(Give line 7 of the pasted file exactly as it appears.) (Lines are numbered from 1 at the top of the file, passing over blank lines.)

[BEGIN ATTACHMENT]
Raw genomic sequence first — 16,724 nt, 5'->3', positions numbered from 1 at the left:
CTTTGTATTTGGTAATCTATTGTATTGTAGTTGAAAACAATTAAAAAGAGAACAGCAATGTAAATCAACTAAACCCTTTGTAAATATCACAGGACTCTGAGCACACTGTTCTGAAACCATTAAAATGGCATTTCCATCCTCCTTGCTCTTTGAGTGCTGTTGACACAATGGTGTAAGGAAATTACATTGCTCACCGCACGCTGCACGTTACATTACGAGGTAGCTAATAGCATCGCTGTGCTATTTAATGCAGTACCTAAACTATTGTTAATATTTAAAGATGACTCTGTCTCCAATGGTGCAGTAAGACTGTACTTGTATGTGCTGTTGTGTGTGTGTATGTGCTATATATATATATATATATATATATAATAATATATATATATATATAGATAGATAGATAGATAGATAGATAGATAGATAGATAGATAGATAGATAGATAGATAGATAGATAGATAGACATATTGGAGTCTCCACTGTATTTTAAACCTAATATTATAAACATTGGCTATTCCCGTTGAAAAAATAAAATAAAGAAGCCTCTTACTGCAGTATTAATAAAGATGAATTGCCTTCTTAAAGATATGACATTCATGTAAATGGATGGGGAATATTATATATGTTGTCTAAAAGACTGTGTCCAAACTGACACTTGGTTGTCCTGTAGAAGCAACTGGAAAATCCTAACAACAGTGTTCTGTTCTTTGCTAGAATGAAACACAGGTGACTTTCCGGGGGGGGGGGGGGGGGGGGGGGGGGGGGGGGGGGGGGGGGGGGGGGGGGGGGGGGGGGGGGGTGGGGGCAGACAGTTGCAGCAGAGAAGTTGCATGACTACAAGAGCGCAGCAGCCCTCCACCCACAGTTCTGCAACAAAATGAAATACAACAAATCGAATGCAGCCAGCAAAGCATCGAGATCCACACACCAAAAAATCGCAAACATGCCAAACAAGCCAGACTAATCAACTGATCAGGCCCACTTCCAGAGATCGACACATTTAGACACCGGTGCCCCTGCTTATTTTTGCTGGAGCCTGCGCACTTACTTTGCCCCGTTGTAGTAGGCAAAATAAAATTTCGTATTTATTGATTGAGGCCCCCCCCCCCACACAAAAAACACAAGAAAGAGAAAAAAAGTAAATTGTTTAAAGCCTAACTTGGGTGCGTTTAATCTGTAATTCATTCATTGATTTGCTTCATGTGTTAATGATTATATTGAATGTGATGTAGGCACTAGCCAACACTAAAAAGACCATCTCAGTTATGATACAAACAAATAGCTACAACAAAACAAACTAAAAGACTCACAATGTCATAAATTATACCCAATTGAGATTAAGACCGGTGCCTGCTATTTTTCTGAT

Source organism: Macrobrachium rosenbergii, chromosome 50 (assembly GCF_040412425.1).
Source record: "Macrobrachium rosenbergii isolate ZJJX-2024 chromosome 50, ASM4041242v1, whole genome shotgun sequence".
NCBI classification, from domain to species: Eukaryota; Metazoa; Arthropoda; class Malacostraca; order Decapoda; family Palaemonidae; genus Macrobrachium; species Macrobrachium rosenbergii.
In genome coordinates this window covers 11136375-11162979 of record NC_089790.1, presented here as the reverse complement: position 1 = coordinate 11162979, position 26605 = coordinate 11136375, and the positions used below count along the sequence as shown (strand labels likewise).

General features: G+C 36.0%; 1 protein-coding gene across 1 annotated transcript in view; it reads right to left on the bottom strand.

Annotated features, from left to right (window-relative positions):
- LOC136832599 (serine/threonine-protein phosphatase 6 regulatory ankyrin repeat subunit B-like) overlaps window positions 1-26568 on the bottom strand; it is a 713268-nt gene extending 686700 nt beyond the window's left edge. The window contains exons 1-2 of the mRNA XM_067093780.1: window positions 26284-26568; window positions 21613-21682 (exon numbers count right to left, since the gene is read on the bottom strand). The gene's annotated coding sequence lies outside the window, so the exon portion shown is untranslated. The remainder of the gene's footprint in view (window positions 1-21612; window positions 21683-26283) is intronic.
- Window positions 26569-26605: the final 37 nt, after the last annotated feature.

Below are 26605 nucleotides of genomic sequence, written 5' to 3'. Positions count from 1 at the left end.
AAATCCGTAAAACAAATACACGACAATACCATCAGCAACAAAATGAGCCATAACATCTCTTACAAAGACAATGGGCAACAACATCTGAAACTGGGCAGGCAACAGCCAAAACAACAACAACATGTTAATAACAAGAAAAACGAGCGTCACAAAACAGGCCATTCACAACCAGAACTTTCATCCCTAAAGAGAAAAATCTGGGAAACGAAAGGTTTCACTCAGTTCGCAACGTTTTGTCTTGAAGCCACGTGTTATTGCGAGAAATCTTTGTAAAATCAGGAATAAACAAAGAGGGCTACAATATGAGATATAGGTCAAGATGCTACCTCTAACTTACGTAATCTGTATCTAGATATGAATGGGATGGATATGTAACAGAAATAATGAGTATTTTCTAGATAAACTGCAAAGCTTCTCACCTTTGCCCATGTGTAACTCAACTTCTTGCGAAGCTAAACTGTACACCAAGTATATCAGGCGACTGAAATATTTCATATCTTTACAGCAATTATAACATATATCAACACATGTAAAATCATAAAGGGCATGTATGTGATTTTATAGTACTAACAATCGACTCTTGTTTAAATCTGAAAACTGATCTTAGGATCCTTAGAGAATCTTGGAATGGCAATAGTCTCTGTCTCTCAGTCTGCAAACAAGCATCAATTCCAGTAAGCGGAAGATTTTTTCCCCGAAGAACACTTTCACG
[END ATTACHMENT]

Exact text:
General features: G+C 36.0%; 1 protein-coding gene across 1 annotated transcript in view; it reads right to left on the bottom strand.